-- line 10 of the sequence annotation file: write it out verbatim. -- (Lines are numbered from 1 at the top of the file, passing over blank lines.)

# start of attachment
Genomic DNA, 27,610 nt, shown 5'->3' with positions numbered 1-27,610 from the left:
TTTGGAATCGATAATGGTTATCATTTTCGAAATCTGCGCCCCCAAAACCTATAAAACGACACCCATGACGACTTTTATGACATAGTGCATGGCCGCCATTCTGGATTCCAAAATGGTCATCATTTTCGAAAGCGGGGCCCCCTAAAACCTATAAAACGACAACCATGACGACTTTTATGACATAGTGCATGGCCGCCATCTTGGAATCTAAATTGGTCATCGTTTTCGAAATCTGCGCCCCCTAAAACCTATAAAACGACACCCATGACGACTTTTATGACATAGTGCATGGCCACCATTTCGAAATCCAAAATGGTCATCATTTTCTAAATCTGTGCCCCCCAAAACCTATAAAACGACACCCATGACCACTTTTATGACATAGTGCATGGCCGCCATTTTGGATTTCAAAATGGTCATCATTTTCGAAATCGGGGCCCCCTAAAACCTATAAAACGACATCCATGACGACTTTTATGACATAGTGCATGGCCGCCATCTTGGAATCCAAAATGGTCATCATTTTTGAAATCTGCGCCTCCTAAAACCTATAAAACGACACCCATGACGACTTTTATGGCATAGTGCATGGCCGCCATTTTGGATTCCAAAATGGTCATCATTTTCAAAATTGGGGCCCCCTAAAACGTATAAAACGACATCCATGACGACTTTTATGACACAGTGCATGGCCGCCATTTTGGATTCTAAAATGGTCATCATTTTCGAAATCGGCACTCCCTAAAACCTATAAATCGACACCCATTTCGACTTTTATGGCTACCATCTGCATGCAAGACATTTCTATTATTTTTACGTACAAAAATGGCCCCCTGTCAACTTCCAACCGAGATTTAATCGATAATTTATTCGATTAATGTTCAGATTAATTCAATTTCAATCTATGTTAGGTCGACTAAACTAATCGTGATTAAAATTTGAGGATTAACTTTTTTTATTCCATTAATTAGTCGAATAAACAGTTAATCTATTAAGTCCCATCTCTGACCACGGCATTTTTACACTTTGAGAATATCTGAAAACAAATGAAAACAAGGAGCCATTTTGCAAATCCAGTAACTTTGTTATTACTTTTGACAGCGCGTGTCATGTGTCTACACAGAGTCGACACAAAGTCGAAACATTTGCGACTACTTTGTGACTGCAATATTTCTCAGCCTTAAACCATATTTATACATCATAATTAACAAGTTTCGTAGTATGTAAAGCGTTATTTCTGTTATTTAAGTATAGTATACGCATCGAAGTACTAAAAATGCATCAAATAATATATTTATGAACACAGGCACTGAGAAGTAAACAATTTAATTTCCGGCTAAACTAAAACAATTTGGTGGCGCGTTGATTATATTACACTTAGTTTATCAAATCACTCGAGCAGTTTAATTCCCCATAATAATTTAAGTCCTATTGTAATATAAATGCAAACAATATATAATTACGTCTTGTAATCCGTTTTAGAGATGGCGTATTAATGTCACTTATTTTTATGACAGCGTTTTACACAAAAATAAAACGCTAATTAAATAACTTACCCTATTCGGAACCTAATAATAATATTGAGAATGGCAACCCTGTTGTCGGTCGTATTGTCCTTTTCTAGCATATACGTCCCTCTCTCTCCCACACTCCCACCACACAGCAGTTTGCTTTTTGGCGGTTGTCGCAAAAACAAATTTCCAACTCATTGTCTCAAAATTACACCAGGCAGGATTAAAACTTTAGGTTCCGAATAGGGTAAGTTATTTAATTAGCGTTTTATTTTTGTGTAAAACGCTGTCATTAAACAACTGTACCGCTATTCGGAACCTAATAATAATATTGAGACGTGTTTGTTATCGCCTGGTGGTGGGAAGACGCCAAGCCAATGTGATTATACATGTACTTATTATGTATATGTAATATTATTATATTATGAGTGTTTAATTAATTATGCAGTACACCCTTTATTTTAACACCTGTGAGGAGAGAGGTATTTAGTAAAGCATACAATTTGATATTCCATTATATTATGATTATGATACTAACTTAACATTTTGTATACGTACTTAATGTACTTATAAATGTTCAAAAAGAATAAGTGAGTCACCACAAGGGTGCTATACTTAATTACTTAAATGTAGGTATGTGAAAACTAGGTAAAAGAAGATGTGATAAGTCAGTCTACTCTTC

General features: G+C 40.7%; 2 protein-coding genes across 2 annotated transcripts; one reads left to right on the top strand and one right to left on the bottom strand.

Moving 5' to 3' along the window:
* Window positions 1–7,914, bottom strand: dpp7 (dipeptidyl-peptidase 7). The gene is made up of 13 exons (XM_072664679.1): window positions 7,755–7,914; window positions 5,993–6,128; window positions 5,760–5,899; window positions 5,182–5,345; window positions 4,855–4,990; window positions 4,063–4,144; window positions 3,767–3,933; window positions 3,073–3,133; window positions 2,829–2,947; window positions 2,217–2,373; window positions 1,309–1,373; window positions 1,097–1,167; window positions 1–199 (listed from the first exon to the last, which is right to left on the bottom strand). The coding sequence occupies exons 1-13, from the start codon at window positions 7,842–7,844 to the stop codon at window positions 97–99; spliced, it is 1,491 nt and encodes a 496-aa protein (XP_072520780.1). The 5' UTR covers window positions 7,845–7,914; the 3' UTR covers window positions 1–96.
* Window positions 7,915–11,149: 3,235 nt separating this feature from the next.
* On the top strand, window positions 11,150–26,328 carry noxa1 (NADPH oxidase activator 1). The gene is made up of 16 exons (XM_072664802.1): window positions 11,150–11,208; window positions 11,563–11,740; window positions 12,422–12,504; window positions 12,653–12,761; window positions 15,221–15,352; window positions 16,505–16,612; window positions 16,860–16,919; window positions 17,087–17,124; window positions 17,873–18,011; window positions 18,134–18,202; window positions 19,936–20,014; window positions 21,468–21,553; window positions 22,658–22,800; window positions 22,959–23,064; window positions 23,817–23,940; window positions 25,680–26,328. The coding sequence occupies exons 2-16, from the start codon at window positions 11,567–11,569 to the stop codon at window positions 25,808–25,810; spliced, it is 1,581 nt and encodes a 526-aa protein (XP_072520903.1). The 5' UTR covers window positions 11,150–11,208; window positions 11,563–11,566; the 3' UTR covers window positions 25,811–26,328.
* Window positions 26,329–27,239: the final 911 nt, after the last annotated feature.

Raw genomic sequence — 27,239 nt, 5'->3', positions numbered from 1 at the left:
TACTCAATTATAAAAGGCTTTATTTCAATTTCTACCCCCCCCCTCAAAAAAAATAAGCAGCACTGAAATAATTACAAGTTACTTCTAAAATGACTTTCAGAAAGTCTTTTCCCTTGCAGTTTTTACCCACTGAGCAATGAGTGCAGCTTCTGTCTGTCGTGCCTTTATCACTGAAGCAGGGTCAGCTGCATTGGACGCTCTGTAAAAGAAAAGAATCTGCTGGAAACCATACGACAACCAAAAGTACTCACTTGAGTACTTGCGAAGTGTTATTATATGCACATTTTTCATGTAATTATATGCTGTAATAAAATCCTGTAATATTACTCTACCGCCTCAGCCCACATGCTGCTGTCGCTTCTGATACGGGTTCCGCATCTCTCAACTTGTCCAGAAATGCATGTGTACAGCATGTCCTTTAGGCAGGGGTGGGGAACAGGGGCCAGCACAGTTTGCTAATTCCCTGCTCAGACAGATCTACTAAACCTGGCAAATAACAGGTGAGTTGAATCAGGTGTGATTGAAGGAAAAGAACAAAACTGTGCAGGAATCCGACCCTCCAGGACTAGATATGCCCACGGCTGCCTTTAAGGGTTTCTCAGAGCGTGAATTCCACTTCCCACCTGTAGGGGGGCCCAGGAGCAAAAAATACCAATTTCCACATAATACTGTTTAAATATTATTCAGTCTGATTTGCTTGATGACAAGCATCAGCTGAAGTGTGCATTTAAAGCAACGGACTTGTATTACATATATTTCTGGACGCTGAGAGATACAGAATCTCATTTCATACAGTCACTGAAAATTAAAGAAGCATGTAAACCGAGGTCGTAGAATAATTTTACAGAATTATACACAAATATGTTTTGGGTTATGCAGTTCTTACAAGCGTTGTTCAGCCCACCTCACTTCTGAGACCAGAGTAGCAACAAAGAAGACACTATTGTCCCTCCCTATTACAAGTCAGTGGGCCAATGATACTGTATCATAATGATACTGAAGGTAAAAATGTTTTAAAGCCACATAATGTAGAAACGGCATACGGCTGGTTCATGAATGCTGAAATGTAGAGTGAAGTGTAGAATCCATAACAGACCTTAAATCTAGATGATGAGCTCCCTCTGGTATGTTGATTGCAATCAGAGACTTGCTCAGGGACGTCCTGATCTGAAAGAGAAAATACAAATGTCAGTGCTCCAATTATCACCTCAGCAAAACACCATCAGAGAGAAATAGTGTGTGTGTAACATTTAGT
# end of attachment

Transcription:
TACTCAATTATAAAAGGCTTTATTTCAATTTCTACCCCCCCCCTCAAAAAAAATAAGCAGCACTGAAATAATTACAAGTTACTTCTAAAATGACTTTCAGAAAGTCTTTTCCCTTGCAGTTTTTACCCACTGAGCAATGAGTGCAGCTTCTGTCTGTCGTGCCTTTATCACTGAAGCAGGGTCAGCTGCATTGGACGCTCTGTAAAAGAAAAGAATCTGCTGGAAACCATACGACAACCAAAAGTACTCACTTGAGTACTTGCGAAGTGTTATTATATGCACATTTTTCATGTAATTATATGCTGTAATAAAATCCTGTAATATTACTCTACCGCCTCAGCCCACATGCTGCTGTCGCTTCTGATACGGGTTCCGCATCTCTCAACTTGTCCAGAAATGCATGTGTACAGCATGTCCTTTAGGCAGGGGTGGGGAACAGGGGCCAGCACAGTTTGCTAATTCCCTGCTCAGACAGATCTACTAAACCTGGCAAATAACAGGTGAGTTGAATCAGGTGTGATTGAAGGAAAAGAACAAAACTGTGCAGGAATCCGACCCTCCAGGACTAGATATGCCCACGGCTGCCTTTAAGGGTTTCTCAGAGCGTGAATTCCACTTCCCACCTGTAGGGGGGCCCAGGAGCAAAAAATACCAATTTCCACATAATACTGTTTAAATATTATTCAGTCTGATTTGCTTGATGACAAGCATCAGCTGAAGTGTGCATTTAAAGCAACGGACTTGTATTACATATATTTCTGGACGCTGAGAGATACAGAATCTCATTTCATACAGTCACTGAAAATTAAAGAAGCATGTAAACCGAGGTCGTAGAATAATTTTACAGAATTATACACAAATATGTTTTGGGTTATGCAGTTCTTACAAGCGTTGTTCAGCCCACCTCACTTCTGAGACCAGAGTAGCAACAAAGAAGACACTATTGTCCCTCCCTATTACAAGTCAGTGGGCCAATGATACTGTATCATAATGATACTGAAGGTAAAAATGTTTTAAAGCCACATAATGTAGAAACGGCATACGGCTGGTTCATGAATGCTGAAATGTAGAGTGAAGTGTAGAATCCATAACAGACCTTAAATCTAGATGATGAGCTCCCTCTGGTATGTTGATTGCAATCAGAGACTTGCTCAGGGACGTCCTGATCTGAAAGAGAAAATACAAATGTCAGTGCTCCAATTATCACCTCAGCAAAACACCATCAGAGAGAAATAGTGTGTGTGTAACATTTAGT